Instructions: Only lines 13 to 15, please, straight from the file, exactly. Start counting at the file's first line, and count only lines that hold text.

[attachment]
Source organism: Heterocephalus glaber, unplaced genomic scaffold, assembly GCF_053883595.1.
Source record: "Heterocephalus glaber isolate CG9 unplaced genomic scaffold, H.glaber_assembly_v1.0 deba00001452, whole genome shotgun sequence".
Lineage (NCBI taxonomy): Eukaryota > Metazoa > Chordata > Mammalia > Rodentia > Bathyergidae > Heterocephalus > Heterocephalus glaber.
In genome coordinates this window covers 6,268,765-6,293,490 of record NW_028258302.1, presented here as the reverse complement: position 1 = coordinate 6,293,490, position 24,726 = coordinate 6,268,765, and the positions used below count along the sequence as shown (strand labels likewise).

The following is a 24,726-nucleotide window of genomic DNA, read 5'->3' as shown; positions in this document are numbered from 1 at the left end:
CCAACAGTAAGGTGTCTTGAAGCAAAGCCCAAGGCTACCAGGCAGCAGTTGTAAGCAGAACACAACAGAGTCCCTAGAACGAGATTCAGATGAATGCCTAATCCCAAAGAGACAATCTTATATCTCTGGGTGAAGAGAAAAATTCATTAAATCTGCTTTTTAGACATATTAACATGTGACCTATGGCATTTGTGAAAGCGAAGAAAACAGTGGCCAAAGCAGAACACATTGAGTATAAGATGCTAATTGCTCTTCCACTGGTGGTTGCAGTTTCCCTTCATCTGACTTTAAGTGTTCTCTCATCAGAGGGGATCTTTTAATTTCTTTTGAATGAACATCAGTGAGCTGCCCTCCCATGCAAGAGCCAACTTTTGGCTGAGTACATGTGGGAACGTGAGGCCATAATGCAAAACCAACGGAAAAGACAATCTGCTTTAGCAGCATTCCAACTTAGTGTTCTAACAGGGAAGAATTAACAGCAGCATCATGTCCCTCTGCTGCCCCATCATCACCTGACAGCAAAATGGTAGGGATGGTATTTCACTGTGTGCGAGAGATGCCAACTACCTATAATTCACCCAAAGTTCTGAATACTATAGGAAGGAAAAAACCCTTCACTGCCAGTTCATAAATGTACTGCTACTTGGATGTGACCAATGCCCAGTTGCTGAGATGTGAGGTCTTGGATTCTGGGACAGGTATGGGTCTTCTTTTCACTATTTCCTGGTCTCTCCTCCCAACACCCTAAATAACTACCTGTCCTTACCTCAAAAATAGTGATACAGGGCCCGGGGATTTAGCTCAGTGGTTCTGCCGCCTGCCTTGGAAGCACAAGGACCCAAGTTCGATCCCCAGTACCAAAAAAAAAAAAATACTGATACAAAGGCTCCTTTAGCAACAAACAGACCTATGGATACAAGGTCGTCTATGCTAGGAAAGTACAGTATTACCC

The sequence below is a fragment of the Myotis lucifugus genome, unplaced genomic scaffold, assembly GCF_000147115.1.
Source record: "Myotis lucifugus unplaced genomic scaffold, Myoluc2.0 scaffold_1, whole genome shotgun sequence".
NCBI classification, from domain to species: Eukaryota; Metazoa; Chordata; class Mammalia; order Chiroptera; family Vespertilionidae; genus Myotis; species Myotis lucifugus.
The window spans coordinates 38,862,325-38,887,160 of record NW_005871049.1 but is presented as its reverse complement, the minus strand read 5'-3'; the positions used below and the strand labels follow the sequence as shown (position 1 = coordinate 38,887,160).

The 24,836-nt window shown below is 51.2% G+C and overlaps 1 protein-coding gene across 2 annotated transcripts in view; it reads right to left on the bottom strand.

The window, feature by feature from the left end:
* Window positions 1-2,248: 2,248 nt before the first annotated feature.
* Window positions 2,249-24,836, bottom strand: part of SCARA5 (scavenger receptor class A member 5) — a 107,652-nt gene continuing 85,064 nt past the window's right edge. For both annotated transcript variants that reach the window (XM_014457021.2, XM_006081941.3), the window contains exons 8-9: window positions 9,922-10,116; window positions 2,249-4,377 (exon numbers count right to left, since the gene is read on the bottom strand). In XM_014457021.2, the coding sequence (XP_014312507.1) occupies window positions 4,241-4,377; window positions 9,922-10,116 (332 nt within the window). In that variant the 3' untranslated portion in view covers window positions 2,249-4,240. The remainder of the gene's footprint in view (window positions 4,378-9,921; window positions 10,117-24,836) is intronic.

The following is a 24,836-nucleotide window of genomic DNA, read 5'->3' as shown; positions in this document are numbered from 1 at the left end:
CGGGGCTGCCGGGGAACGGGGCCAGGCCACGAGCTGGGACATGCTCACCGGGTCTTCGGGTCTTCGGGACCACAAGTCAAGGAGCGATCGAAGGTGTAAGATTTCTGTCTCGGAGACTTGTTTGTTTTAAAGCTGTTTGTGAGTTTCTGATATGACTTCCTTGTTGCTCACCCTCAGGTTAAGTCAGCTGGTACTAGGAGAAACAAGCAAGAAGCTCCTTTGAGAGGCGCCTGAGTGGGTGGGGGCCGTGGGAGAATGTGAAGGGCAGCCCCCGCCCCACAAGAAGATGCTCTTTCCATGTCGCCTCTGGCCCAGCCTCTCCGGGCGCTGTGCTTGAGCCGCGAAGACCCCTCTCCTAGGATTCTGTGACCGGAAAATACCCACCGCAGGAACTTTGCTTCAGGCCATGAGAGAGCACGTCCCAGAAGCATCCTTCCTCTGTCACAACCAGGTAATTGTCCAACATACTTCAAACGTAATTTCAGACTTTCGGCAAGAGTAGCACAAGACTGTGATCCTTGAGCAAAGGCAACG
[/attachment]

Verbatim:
* Window positions 1-2,248: 2,248 nt before the first annotated feature.
* Window positions 2,249-24,836, bottom strand: part of SCARA5 (scavenger receptor class A member 5) — a 107,652-nt gene continuing 85,064 nt past the window's right edge. For both annotated transcript variants that reach the window (XM_014457021.2, XM_006081941.3), the window contains exons 8-9: window positions 9,922-10,116; window positions 2,249-4,377 (exon numbers count right to left, since the gene is read on the bottom strand). In XM_014457021.2, the coding sequence (XP_014312507.1) occupies window positions 4,241-4,377; window positions 9,922-10,116 (332 nt within the window). In that variant the 3' untranslated portion in view covers window positions 2,249-4,240. The remainder of the gene's footprint in view (window positions 4,378-9,921; window positions 10,117-24,836) is intronic.

The following is a 24,836-nucleotide window of genomic DNA, read 5'->3' as shown; positions in this document are numbered from 1 at the left end: